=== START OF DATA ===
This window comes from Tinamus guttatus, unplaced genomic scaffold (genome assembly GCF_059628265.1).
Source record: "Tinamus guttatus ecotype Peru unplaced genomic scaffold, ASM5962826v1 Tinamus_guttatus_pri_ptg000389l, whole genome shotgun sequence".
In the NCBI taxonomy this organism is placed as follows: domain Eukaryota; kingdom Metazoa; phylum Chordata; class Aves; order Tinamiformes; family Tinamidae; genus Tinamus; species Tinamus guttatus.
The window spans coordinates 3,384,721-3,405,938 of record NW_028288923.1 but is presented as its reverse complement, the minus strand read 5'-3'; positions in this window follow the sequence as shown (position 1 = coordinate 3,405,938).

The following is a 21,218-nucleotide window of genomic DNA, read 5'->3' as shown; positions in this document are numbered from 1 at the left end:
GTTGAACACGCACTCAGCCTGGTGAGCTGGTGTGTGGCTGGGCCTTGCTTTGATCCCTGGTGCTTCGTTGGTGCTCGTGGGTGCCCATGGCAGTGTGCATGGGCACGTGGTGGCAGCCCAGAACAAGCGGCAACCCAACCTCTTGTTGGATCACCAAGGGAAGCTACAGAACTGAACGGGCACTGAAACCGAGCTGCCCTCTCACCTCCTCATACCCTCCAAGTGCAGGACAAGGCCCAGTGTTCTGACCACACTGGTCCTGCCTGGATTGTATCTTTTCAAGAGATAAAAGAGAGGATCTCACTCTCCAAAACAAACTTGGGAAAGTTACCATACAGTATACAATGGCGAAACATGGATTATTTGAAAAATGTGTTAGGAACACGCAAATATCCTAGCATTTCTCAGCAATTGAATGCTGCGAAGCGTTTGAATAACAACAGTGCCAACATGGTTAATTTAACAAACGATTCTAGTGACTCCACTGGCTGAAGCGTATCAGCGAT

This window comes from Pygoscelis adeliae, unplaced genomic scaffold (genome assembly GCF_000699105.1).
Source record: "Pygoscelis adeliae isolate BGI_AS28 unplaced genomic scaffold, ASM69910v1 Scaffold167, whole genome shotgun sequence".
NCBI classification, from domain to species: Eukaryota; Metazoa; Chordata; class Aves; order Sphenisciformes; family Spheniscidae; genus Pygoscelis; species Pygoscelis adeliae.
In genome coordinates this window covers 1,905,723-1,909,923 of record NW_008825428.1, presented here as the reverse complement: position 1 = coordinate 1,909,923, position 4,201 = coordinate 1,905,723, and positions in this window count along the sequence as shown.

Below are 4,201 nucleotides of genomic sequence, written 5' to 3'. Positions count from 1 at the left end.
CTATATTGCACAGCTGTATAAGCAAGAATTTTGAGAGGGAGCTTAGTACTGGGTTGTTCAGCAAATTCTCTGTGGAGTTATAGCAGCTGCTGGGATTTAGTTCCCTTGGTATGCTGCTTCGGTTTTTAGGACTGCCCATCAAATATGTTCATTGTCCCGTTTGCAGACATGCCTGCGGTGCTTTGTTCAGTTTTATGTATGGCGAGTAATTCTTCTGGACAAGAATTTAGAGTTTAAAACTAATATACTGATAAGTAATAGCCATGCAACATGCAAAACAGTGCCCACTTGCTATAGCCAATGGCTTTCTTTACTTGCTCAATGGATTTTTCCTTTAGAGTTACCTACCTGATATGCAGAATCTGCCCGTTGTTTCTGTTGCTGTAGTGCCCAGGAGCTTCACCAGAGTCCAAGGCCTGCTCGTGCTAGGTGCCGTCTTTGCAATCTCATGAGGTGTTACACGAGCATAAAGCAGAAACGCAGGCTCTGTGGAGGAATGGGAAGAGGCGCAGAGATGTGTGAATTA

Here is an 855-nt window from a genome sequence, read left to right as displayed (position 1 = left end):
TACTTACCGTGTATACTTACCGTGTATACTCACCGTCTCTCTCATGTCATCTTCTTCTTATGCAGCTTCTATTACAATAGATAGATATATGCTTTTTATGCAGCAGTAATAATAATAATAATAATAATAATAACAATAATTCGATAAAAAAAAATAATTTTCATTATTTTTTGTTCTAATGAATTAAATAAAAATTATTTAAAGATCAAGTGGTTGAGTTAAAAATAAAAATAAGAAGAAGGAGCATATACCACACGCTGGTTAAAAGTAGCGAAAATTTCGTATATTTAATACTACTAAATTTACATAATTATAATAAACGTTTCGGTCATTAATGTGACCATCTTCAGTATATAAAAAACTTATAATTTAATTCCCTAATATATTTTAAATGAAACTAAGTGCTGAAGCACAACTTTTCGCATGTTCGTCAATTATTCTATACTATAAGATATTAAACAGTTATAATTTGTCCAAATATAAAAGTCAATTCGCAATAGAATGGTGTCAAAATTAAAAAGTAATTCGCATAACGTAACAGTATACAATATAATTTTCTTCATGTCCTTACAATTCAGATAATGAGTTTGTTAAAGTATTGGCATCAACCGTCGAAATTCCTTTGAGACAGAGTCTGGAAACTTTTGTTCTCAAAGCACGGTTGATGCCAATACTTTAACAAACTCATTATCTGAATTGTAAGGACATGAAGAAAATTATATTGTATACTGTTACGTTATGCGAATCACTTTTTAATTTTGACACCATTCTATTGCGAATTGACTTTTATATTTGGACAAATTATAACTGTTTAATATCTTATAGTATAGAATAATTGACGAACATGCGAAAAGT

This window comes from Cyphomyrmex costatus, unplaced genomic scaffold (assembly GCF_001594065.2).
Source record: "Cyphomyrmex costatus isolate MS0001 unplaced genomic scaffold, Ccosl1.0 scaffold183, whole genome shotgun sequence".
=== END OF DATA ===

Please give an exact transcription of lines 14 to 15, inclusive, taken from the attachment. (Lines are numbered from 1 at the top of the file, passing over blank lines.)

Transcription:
TACTTACCGTGTATACTTACCGTGTATACTCACCGTCTCTCTCATGTCATCTTCTTCTTATGCAGCTTCTATTACAATAGATAGATATATGCTTTTTATGCAGCAGTAATAATAATAATAATAATAATAATAACAATAATTCGATAAAAAAAAATAATTTTCATTATTTTTTGTTCTAATGAATTAAATAAAAATTATTTAAAGATCAAGTGGTTGAGTTAAAAATAAAAATAAGAAGAAGGAGCATATACCACACGCTGGTTAAAAGTAGCGAAAATTTCGTATATTTAATACTACTAAATTTACATAATTATAATAAACGTTTCGGTCATTAATGTGACCATCTTCAGTATATAAAAAACTTATAATTTAATTCCCTAATATATTTTAAATGAAACTAAGTGCTGAAGCACAACTTTTCGCATGTTCGTCAATTATTCTATACTATAAGATATTAAACAGTTATAATTTGTCCAAATATAAAAGTCAATTCGCAATAGAATGGTGTCAAAATTAAAAAGTAATTCGCATAACGTAACAGTATACAATATAATTTTCTTCATGTCCTTACAATTCAGATAATGAGTTTGTTAAAGTATTGGCATCAACCGTCGAAATTCCTTTGAGACAGAGTCTGGAAACTTTTGTTCTCAAAGCACGGTTGATGCCAATACTTTAACAAACTCATTATCTGAATTGTAAGGACATGAAGAAAATTATATTGTATACTGTTACGTTATGCGAATCACTTTTTAATTTTGACACCATTCTATTGCGAATTGACTTTTATATTTGGACAAATTATAACTGTTTAATATCTTATAGTATAGAATAATTGACGAACATGCGAAAAGT

This window comes from Cyphomyrmex costatus, unplaced genomic scaffold (assembly GCF_001594065.2).